Condé Nast Senior Editor for Mexico and Latin America for Vogue, GQ and AD, Jose Forteza, sat one-on-one with Fashion Designers of Latin America’s founder, Albania Rosario, during fireside chat at the third annual Latinas in Business Women Entrepreneurs Empowerment Summit, where they discussed the important topic of diversity and inclusion in mainstream media. Touching on body positivity, ethnic and racial inclusion, and LGBTQ+ representation and visibility, their fireside chat delved into how the media can support Latinas and other minority women entrepreneurs and be more inclusive of their stories.
Born in Havana of Spanish and Cuban descent, José Forteza has lived in Europe, Dominican Republic and the United States. Currently, Forteza is the Senior Editor of Condé Nast (Vogue, GQ and AD) for Mexico and Latin America, and has been in Condé Nast Publications for more than 20 years.
The fascinating creator has explored every aspect of the arts including dance, music and publishing. He is a TV writer, producer and radio host. He has been nominated for an Emmy Award and is a Producer Grammy Award winner.
An expert in the media world, Forteza shared insights on how mainstream media can support Latinas and other minority women entrepreneurs, share their stories, and be more inclusive of the diverse multitude of women in our communities.
Fireside Chat with Jose Forteza on how mainstream media can support women entrepreneurs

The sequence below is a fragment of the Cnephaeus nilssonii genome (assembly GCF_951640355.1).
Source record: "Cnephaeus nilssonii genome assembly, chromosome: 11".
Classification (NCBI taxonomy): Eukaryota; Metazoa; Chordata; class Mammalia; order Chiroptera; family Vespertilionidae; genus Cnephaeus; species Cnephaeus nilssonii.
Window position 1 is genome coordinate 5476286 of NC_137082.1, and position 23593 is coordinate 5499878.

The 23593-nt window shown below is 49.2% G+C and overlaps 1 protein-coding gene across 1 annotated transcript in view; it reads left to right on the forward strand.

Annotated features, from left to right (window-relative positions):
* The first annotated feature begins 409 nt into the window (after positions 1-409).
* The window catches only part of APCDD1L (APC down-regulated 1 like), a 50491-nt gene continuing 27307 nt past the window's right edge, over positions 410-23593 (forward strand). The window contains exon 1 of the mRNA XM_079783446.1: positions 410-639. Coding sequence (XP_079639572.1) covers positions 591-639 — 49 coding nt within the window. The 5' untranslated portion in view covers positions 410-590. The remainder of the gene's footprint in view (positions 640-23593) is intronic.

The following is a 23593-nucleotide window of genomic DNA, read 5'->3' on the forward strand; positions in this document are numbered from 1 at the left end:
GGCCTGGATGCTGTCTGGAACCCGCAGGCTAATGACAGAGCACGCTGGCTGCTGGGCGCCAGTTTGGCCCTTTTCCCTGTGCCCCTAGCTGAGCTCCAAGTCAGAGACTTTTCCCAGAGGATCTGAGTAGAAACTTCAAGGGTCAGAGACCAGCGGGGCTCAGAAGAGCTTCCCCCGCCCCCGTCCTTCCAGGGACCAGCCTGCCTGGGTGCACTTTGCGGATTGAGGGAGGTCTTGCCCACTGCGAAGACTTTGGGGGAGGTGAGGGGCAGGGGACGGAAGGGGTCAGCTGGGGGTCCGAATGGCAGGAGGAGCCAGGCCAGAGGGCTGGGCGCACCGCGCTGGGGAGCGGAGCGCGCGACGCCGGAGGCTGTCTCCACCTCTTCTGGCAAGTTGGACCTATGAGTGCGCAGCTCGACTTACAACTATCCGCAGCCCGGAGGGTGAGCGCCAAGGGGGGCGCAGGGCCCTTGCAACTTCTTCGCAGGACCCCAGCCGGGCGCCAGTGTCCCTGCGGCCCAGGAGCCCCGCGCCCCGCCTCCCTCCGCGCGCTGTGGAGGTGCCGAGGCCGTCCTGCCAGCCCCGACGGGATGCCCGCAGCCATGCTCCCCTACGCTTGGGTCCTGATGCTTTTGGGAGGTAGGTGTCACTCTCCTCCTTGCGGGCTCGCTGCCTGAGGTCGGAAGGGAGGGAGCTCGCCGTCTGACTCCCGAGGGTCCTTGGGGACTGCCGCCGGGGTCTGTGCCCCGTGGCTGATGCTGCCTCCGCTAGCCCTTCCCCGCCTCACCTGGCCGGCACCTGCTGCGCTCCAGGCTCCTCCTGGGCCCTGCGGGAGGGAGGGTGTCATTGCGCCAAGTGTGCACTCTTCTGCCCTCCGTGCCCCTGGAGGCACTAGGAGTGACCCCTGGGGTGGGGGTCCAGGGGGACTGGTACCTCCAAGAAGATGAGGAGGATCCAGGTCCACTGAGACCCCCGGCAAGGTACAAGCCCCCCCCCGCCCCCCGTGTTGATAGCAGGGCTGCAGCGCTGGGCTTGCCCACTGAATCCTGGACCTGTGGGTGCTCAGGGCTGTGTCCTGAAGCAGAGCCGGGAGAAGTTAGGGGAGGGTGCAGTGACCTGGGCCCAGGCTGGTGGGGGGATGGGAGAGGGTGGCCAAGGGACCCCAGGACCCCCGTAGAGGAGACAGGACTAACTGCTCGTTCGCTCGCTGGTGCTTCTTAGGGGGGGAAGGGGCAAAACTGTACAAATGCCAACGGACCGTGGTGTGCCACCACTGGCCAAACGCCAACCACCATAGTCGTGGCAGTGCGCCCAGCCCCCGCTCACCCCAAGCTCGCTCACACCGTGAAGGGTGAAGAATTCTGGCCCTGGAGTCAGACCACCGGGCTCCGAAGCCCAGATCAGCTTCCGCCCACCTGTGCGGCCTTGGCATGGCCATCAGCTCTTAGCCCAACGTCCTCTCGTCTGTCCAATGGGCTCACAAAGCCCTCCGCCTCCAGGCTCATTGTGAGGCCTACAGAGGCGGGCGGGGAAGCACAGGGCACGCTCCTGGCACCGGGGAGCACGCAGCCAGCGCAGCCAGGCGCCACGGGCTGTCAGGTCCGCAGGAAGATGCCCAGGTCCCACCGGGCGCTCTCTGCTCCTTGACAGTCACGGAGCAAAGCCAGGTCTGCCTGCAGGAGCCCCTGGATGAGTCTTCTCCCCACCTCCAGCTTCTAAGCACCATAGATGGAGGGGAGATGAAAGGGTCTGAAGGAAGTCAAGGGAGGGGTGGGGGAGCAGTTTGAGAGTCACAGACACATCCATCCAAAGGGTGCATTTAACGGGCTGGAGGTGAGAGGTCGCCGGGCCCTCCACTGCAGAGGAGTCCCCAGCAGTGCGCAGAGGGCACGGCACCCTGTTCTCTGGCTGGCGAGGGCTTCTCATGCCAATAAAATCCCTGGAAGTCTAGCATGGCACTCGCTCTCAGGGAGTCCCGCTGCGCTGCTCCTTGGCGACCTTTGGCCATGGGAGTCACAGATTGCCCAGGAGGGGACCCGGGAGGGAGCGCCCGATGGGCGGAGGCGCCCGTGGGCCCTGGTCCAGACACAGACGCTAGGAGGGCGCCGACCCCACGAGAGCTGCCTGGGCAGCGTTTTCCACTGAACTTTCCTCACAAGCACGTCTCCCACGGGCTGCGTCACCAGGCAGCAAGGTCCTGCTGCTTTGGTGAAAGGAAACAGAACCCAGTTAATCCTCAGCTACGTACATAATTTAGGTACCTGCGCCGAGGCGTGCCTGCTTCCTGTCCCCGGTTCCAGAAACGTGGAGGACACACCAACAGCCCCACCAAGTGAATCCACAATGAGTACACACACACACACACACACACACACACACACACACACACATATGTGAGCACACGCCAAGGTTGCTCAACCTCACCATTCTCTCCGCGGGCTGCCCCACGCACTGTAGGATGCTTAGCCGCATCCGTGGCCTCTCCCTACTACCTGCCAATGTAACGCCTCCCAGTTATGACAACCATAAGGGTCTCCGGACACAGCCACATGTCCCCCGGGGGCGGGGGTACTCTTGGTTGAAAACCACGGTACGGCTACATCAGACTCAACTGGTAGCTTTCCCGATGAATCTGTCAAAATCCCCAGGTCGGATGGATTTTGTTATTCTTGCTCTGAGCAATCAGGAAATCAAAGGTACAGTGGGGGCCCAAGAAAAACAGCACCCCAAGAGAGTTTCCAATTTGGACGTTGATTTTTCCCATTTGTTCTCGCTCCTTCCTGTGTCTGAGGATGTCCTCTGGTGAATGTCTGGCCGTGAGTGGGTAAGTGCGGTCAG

The 2021 Women Entrepreneurs Empowerment Summit, held virtually on June 10th, connected women entrepreneurs, business owners, and industry leaders in a powerful, educational experience aimed to give women entrepreneurs the tools they need to grow their businesses and THRIVE! post-pandemic.
From panels and deep-dive workshops, to our high-powered fireside chat here with Jose Forteza, leaders and experts shared their knowledge and experience to further empower and inspire our community of women entrepreneurs.
Forteza’s conversation with FDLA’s Albania Rosario touched on the impact of mainstream media and how the media can help to support women entrepreneurs and women-owned brands and businesses to be more inclusive of diversity within the community.
Albania opened the conversation by asking Jose to speak on the topic of plus size models and the body positivity movement that we have been seeing over the past several years in recent media.
Albania: The body acceptance among consumers has led several media outlets to feature models with diverse body shapes and sizes. How has the audience reacted to these non-traditional models and how society views the plus size battle in body and health?
Jose: Well this is something that started, I would say like ten years ago, and now has settled down with very strong, strong, strong acceptance levels from the audience and from the media outlets at the same time….First of all, all the media started showing different size models and ethnic models. At the beginning some outlets were hesitant to do it, but then step by step it’s been increasingly positive. Right now, I would say that, especially for in the case of Vogue Latin America, where I work, it’s nothing out of the usual thing if we include different different size models and different ethnic models, we are just including beautiful women, talented women, and that’s all that matters.
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Inclusivity for LGBTQ+ Latinx in the media
Jose Forteza and Albania continued their conversation of diversity and inclusion in media by touching on the inclusion of LGBTQ+ Latinx narratives and why this representation is important in the media.